This I Believe

Michael - Hershey, Pennsylvania
Entered on October 3, 2008
Age Group: 50 - 65

The Sacredness of Listening

I believe in the profound power of listening. As a pastor of 24 years, I have continually relearned and have been amazed by the transforming effect of giving one’s time to hearing the dreams, hopes, fears and conditions of the people in our lives. It has become increasingly clear to me how true the words of Australian-born author Miles Franklin are:

Someone to tell it to is one of the fundamental needs of human beings.

I see this most vividly in the two weekly tele-support calls I moderate for cancer survivors and caregivers. Each caller in both groups is dealing with a threat to life – either to his or her own life or the life of someone they love. But when they can share their fears, express their regrets, convey their circumstances or just tell their story, burdens are lifted, stress is relieved and, at least for a time, healing is achieved.

When each of us finds others who will listen carefully, compassionately and confidentially, we become connected to them, and then are not so alone anymore. As we allow others into the depths of our souls and into the corridors of our minds we often find common ground and realize our thoughts and worries are shared, that we’re not as isolated as we think. As we can explore the more vulnerable aspects of our lives we enable others to accompany us on the journey, and just having company can embolden and empower us immeasurably.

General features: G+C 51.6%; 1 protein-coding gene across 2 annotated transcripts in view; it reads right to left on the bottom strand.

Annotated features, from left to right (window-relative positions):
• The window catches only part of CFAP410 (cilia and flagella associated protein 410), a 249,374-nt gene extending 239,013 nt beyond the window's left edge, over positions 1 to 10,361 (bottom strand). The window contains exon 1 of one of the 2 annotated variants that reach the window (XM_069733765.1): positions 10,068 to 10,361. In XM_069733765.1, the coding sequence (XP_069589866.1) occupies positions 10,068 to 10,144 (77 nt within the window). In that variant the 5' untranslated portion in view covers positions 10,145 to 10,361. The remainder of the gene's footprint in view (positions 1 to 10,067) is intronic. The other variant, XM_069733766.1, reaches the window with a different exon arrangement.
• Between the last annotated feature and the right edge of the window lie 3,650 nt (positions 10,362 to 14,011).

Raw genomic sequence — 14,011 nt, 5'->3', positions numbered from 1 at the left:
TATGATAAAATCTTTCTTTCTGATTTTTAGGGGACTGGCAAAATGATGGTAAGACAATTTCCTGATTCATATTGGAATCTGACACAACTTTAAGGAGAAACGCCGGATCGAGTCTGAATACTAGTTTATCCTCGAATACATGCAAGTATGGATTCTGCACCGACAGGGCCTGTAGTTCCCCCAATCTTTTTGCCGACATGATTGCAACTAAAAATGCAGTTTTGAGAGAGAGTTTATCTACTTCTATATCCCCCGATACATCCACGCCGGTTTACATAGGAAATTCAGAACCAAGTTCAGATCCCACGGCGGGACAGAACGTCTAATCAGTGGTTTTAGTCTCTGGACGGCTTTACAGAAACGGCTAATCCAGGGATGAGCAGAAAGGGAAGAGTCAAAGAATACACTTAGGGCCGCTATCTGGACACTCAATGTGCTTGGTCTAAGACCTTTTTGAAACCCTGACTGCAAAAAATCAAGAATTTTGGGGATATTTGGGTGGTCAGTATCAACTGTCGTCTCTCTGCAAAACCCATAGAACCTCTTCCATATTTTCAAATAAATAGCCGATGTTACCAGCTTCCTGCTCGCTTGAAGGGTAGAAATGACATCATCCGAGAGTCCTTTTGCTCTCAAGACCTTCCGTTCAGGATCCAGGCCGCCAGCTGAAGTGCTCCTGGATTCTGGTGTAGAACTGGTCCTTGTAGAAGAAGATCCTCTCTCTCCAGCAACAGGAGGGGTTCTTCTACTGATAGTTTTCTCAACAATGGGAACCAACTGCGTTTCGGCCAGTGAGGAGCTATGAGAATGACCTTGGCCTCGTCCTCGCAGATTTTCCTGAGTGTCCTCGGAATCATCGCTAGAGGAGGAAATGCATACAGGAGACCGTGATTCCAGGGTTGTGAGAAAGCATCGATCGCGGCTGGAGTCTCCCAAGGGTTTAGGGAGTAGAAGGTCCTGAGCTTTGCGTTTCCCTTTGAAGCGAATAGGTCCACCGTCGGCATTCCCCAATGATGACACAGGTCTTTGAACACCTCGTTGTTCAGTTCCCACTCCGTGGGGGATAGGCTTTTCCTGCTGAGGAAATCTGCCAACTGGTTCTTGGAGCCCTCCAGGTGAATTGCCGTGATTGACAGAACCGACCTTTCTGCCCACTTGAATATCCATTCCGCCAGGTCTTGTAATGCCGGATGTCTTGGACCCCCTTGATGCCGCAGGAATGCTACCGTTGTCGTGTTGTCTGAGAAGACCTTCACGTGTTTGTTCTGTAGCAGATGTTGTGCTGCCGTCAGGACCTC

To be listened to actively is a true blessing. Anytime anyone who genuinely cares about our welfare will provide us with a patient spirit and who can receive our spirits without harsh judgment, with openness and with empathy we are given a gift a grace and made better for it. To listen actively is to respond with encouragement. It is to react with thoughtful reflection and always with the best interests of the other in mind. It means we never rehearse our response as others talk. It means we never place our own agenda before someone else’s. Listening can be one of the most difficult things we can ever do. But the gift it is to others is a gift beyond measure and compare.

I am reminded of that each time I listen to those who call each week. Each member of our calls has become a rich and sacred part of my life. When I am invited into their lives it is a privilege of great magnitude, a gift itself of grace. In listening I am made better. In listening I become more forgiving, more understanding and more compassionate.

It only helps me to be a better husband to my wife Kathy, a breast cancer survivor herself and to everyone else who is part of and who comes into my life.

Listening is a profound gift to those who speak and those who hear. This I deeply believe.